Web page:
Field of Dogs (2014)

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“Polish poet and filmmaker Lech Majewski is hard-pressed to follow The Mill and the Cross, his stirring 2011 recreation of Pieter Bruegel’s painting The Way to Calvary set in occupied Flanders of the 16th century, with an equally spell-binding subject. In Field of Dogs he exchanges the previous film’s broad historical and theological canvas for a less compelling tale of intimate personal suffering in the aftermath of a car accident. But admirers of erudite films will be comforted to find that Dante’s Divine Comedy provides the guiding thread through a gossamer narrative, one that fights a steep uphill battle to interest the viewer in the protagonist’s pain and redemption.”    –Deborah Young, “Field of Dogs: Filmart Review,” The Hollywood Reporter, March 27, 2014

The Rogue Theatre’s Dante’s Purgatorio (2014)

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“Baliani has adapted Purgatorio, the second part of Dante’s Divine Comedy for the stage.” […]

“See this Rogue production, directed by Joseph McGrath, and you’d wonder why it hasn’t been done before (we could not find references to any other stage adaptations). It was completely engrossing.”   –Kathy Allen, “Review: The Rogue’s ‘Dante’s Purgatorio‘: Sins and shades shape an engrossing climb,” Arizona Daily Star, May 01, 2014

See also Sherrilyn Forrester’s review in Tucson Weekly, May 01, 2014.

Raffaella Silvestri, “A Ray of Literary Hope on Italian TV”

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“Some 10 percent of Italian households did not own a single book. According to the 2013 Survey of Adult Skills by the Organization for Economic Cooperation and Development, nearly 70 percent of the country of Dante and di Lampedusa is unable to ‘understand and respond appropriately to dense or lengthy texts.'”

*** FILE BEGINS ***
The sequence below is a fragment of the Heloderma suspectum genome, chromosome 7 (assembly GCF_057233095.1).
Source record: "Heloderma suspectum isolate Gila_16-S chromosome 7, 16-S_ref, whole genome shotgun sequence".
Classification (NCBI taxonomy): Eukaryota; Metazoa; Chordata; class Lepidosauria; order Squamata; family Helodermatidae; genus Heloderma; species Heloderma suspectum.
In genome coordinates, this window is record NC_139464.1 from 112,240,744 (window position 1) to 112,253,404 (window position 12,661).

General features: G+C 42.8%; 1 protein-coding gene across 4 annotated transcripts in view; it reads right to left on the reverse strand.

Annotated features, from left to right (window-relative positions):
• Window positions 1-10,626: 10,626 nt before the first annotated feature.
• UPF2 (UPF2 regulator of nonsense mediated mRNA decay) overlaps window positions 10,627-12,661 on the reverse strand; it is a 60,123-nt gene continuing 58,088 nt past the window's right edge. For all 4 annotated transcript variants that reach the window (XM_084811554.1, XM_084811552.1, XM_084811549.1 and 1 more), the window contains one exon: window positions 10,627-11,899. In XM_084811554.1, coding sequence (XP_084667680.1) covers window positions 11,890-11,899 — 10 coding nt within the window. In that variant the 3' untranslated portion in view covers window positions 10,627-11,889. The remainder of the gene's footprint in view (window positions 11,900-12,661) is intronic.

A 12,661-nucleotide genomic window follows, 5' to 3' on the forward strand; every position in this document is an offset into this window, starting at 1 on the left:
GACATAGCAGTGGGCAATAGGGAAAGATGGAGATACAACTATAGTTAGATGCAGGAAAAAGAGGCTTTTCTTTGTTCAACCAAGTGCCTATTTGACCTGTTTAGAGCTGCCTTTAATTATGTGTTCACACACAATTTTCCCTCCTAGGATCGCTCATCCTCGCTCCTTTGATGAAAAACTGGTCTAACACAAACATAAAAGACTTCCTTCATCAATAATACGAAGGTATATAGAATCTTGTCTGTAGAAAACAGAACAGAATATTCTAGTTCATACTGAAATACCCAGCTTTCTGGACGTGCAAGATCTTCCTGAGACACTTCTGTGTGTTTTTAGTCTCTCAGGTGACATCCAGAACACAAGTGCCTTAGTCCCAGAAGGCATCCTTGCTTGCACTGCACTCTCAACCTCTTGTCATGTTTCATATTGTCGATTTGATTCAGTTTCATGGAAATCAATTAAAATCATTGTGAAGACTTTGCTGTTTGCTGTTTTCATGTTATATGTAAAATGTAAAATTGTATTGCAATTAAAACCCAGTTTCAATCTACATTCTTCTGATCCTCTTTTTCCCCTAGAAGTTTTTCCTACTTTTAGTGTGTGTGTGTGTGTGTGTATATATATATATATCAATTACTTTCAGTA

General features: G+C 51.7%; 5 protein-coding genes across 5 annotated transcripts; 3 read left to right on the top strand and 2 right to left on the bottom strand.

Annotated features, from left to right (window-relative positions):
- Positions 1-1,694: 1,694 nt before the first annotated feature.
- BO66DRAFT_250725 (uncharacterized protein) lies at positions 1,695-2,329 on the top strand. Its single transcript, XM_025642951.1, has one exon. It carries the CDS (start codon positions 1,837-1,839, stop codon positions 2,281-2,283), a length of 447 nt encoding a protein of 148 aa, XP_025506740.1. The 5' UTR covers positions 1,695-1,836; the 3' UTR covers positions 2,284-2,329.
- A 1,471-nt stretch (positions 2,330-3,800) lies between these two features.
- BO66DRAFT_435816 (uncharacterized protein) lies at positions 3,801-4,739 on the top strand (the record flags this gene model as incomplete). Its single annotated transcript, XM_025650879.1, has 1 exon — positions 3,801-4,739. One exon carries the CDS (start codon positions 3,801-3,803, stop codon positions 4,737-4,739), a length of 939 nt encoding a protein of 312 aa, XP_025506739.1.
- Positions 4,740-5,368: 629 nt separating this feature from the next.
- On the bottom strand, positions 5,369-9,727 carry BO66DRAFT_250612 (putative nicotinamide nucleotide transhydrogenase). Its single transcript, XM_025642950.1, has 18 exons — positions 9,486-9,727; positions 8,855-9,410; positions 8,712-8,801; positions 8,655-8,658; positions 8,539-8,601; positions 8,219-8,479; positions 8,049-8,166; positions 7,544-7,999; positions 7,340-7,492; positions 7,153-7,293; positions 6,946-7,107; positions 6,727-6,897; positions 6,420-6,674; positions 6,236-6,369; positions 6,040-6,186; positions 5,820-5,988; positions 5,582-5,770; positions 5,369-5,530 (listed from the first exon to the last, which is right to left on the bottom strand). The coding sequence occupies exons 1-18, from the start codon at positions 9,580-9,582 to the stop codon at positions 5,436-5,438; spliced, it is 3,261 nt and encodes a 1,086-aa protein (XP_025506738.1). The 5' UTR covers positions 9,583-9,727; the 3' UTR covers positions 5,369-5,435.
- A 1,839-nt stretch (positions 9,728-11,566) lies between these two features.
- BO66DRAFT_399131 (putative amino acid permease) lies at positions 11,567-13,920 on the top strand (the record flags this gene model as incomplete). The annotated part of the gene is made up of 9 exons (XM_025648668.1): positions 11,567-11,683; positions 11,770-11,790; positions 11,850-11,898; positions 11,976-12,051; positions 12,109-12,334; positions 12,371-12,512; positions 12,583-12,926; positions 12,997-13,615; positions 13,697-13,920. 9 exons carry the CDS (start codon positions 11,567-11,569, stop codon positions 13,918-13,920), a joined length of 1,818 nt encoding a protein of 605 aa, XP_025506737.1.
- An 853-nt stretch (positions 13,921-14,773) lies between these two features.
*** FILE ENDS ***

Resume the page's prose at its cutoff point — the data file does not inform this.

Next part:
Raffaella Silvestri, “A Ray of Literary Hope on Italian TV,” The New York Times, April 21, 2014

Zachary Woolfe, “A Circle of Composers, Intimate and Epic”

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“There is an operatic quality coursing through the work of the Second Empire sculptor Jean-Baptiste Carpeaux (1827-75), the subject of a powerful exhibition at the Metropolitan Museum of Art, through May 26, that inspired a concert of French vocal music at the museum on Saturday evening.

“Look at Carpeaux’s best-known masterpiece, the wrenching ‘Ugolino and his Sons’ based on Dante: Here are both epic scope and intimate detail (those clenched feet!), the combination that 19th-century opera specialized in. It’s no surprise, given the adroitness of his balance between exuberance and restraint, that he was asked to design a relief for the exterior of Charles Garnier’s opera house in Paris. The result, a swirling mass of figures called ‘La Danse,’ fairly explodes off the facade.”    –Zachary Woolfe, “A Circle of Composers, Intimate and Epic,” The New York Times, April 29, 2014

Dante Street in Paris

 

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Contributed by Dien Ho

Rod Dreher, “The Ultimate Self-Help Book”